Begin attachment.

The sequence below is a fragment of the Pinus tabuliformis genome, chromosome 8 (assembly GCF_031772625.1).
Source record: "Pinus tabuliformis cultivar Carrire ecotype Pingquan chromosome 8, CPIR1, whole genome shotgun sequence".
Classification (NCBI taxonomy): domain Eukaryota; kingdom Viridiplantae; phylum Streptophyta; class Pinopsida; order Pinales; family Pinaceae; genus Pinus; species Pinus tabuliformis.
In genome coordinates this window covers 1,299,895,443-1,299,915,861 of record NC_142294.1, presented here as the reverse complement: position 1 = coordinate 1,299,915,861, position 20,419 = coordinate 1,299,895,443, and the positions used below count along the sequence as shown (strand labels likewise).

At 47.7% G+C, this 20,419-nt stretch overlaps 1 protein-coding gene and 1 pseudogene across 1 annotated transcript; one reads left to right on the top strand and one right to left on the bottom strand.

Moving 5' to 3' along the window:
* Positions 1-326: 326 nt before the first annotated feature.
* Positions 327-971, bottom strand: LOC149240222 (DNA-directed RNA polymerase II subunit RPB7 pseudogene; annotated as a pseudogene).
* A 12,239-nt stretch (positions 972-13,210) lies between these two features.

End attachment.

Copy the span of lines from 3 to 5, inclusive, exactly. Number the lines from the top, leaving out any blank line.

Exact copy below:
Classification (NCBI taxonomy): domain Eukaryota; kingdom Viridiplantae; phylum Streptophyta; class Pinopsida; order Pinales; family Pinaceae; genus Pinus; species Pinus tabuliformis.
In genome coordinates this window covers 1,299,895,443-1,299,915,861 of record NC_142294.1, presented here as the reverse complement: position 1 = coordinate 1,299,915,861, position 20,419 = coordinate 1,299,895,443, and the positions used below count along the sequence as shown (strand labels likewise).

At 47.7% G+C, this 20,419-nt stretch overlaps 1 protein-coding gene and 1 pseudogene across 1 annotated transcript; one reads left to right on the top strand and one right to left on the bottom strand.